degree of difficulty

Here is my latest entry for Our Daily Journey, the really cool and longer version of Our Daily Bread for twenty and thirtysomethings.  I tried to build a devotional around a few thoughts from Karl Barth, just to see if it could be done.  Let me know (gently) what you think.

keeping up appearances

read > Philippians 2:5-11…that at the name of Jesus every knee should bow, in heaven and on earth and under the earth, and every tongue confess that Jesus Christ is Lord, to the glory of God the Father.

Shen Jie was living high.  She resided in a private villa, danced her weekends away in foreign hotels, and had her own staff to clean her home and chauffeur her between parties in Beijing.  But she lost it all when new comrades rose to power and threw her father out of his government office.  Shen Jie did not go easily.  When friends offered to pay her rent or drive her places, she would say “Yes, I will allow you to purchase that for me” or “I grant you permission to do me this favor.”

Her feeble attempts to retain a charade of privilege annoyed her friends.  They would have preferred a simple, “Thank you, I don’t know what I would do without you.”  It’s easy to see that Shen Jie needed a good helping of humble gratitude, but don’t we act similarly toward God when we say that we permit Jesus to be Lord or we accept him into our hearts?

We enter this world needy and rebellious—under the curse of sin and death and bound for hell.  When we learn that Jesus gave his life to save us, we sometimes grudgingly announce that we will grant him this privilege.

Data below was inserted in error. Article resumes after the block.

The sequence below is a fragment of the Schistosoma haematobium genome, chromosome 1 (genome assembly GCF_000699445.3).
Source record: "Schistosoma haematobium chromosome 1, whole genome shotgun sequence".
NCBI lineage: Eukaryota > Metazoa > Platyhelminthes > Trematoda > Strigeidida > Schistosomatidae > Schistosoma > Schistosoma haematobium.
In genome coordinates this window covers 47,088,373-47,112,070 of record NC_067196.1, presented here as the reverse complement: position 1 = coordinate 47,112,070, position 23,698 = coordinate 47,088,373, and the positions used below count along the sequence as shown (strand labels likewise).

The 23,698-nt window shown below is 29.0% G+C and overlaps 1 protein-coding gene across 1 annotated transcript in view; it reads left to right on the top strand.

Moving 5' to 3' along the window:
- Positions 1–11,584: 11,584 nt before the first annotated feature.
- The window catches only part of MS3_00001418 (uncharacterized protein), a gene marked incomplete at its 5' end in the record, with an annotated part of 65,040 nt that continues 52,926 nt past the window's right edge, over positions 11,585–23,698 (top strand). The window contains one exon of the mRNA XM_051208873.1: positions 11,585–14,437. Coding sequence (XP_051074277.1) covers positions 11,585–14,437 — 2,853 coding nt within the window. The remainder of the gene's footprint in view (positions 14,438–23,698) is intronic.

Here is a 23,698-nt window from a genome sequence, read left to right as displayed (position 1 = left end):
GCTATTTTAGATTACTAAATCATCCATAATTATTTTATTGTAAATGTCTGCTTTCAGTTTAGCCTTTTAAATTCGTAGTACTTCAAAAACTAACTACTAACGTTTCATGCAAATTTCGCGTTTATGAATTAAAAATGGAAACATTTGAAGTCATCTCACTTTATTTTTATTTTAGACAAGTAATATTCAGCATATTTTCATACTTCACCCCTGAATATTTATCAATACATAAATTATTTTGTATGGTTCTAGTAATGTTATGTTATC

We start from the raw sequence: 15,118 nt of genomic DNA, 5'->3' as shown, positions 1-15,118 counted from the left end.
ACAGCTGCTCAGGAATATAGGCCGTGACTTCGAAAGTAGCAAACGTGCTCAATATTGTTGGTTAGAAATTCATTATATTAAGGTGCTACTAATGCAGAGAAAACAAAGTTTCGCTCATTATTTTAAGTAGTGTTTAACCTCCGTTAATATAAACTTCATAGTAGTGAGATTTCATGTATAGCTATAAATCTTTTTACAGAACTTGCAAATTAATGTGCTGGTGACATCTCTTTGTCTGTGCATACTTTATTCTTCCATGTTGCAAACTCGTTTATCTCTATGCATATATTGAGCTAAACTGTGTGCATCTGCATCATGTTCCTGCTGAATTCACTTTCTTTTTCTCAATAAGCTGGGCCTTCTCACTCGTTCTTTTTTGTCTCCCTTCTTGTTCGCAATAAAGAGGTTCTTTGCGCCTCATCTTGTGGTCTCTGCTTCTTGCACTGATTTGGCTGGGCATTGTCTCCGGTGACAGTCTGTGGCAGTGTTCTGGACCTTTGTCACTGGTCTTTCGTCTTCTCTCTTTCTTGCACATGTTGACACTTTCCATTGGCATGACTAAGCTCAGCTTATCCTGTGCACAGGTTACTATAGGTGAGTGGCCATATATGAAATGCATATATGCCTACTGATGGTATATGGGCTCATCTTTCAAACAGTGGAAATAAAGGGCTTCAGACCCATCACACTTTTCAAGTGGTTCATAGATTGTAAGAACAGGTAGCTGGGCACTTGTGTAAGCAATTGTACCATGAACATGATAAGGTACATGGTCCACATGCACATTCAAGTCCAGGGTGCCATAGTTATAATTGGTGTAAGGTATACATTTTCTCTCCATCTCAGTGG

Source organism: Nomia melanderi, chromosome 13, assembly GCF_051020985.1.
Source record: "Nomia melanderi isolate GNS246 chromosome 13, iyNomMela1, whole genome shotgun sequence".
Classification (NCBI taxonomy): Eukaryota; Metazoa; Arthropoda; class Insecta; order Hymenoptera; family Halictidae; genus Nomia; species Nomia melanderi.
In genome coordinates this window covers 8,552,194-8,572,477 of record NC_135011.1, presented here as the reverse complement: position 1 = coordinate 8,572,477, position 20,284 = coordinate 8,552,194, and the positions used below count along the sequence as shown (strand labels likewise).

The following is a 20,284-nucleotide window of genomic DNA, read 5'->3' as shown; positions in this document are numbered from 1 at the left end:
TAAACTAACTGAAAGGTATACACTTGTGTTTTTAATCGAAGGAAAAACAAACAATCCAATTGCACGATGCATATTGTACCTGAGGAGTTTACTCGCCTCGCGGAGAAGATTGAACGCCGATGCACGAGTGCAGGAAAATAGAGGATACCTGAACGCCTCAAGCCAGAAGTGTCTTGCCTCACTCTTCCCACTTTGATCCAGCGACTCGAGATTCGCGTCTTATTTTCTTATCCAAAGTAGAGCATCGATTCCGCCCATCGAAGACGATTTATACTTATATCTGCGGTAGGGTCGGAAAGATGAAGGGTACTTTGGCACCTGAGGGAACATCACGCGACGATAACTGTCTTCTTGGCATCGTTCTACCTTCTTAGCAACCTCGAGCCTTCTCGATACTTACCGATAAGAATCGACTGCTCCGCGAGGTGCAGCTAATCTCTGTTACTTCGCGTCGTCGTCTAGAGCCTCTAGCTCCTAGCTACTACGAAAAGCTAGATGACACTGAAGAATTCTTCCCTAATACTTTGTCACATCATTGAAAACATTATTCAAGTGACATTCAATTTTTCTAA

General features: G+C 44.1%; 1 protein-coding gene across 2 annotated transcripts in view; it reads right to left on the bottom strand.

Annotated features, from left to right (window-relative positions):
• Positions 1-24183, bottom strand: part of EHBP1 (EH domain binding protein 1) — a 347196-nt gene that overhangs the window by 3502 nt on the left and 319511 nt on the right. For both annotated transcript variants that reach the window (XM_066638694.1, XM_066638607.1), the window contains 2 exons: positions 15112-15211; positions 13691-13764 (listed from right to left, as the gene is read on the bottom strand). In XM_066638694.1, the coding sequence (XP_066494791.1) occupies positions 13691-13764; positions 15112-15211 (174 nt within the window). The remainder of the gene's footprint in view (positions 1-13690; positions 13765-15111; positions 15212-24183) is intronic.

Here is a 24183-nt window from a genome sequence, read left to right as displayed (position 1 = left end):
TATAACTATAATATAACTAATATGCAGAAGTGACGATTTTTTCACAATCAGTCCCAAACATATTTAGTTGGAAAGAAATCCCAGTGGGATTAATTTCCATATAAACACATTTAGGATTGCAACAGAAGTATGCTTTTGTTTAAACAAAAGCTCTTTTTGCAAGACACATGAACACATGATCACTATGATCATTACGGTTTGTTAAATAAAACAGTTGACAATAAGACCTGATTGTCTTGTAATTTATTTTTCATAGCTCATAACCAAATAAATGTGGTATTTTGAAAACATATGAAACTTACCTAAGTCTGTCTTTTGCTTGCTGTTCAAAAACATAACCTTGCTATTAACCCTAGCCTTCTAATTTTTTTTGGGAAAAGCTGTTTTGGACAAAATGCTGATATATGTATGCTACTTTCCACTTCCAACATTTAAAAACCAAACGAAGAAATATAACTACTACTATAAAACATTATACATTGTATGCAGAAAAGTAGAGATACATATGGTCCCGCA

Karl Barth noticed this tendency and explained that our professed “openness” toward God may actually be a spiritual way of remaining closed.  We concede that we need God’s help, but by granting permission for God to save us we try to retain the power in our relationship.  We refuse to admit that we are “this needy man,” but even in our poverty we strive to play “the rich man closed against God.”

Like Shen Jie, we are dying to be in control.  That is fitting, because our attempt to keep the upper hand is killing us.  Salvation comes when we confess that Jesus is Lord, with or without our permission.

more > Isaiah 40:18-26; Matthew 28:18-20; Revelation 11:15

next > Can you think of other spiritual ways—such as prayer, offerings, and obedience—where we might be tempted to assert our authority over God?  Do we ever use these good things to try to manipulate him into doing what we want?

Source:  Karl Barth, Church Dogmatics II/1 (Edinburgh:  T & T Clark, 1957), 130-31.


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  1. Mike, Well done. Excellent message, excellent theology (even if you did quote from the arch-heretic Barth). j/k. :o)

  2. Prodigal Daughter October 20, 2009 — 2:46 pm

    What a great illustration of spiritual pride. I’ve found it sometimes difficult communicating this concept with those who haven’t grown up in Reformed traditions. They get hung up on the “free will” thing.

    As far as ways we try to assert authority over God, fasting can be used to “put out the fleece”. Not that it’s wrong to ask for God’s direction, but sometimes I wonder if we don’t do it to try and “force God’s hand” one way or another.

  3. This was excellent! I have heard it said many times about “letting Jesus into your heart” but as a kid I never thought about it quite like this.

  4. “fasting can be used to “put out the fleece”.”

    Excellent application of this! That’s not only true, but also very convicting.

    If we think that grace started with something we did, we’re always going to expect God to jump like a dog if only we have the right treats. Needless to say, that’s one jacked view of God that leads to a jacked view of the self.

    That’s one of the reasons I love reading Barth. One second he’s chasing down minutiae with the Scholastics and the next second he’s preaching.

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